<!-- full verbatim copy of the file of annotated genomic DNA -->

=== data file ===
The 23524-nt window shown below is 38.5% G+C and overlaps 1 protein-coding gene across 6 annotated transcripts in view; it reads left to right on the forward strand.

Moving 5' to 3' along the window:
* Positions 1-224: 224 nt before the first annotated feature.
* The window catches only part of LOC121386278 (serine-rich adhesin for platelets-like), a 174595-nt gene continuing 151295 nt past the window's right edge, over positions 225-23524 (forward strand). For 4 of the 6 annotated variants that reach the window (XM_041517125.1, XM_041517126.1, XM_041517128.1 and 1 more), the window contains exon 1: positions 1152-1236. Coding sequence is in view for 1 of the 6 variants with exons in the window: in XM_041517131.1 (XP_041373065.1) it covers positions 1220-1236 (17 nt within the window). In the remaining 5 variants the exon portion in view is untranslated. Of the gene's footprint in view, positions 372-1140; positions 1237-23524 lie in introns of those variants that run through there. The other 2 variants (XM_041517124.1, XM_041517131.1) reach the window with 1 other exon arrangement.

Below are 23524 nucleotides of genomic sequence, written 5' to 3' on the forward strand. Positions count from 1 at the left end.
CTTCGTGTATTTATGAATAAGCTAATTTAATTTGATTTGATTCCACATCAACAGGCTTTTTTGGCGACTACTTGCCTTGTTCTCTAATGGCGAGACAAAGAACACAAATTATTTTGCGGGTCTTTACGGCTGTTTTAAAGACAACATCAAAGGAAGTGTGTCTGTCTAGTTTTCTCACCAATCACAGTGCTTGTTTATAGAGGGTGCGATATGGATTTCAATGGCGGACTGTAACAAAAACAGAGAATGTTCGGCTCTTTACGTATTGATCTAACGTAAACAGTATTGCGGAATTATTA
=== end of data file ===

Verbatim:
The 23524-nt window shown below is 38.5% G+C and overlaps 1 protein-coding gene across 6 annotated transcripts in view; it reads left to right on the forward strand.

Moving 5' to 3' along the window:
* Positions 1-224: 224 nt before the first annotated feature.
* The window catches only part of LOC121386278 (serine-rich adhesin for platelets-like), a 174595-nt gene continuing 151295 nt past the window's right edge, over positions 225-23524 (forward strand). For 4 of the 6 annotated variants that reach the window (XM_041517125.1, XM_041517126.1, XM_041517128.1 and 1 more), the window contains exon 1: positions 1152-1236. Coding sequence is in view for 1 of the 6 variants with exons in the window: in XM_041517131.1 (XP_041373065.1) it covers positions 1220-1236 (17 nt within the window). In the remaining 5 variants the exon portion in view is untranslated. Of the gene's footprint in view, positions 372-1140; positions 1237-23524 lie in introns of those variants that run through there. The other 2 variants (XM_041517124.1, XM_041517131.1) reach the window with 1 other exon arrangement.

Below are 23524 nucleotides of genomic sequence, written 5' to 3' on the forward strand. Positions count from 1 at the left end.
CTTCGTGTATTTATGAATAAGCTAATTTAATTTGATTTGATTCCACATCAACAGGCTTTTTTGGCGACTACTTGCCTTGTTCTCTAATGGCGAGACAAAGAACACAAATTATTTTGCGGGTCTTTACGGCTGTTTTAAAGACAACATCAAAGGAAGTGTGTCTGTCTAGTTTTCTCACCAATCACAGTGCTTGTTTATAGAGGGTGCGATATGGATTTCAATGGCGGACTGTAACAAAAACAGAGAATGTTCGGCTCTTTACGTATTGATCTAACGTAAACAGTATTGCGGAATTATTA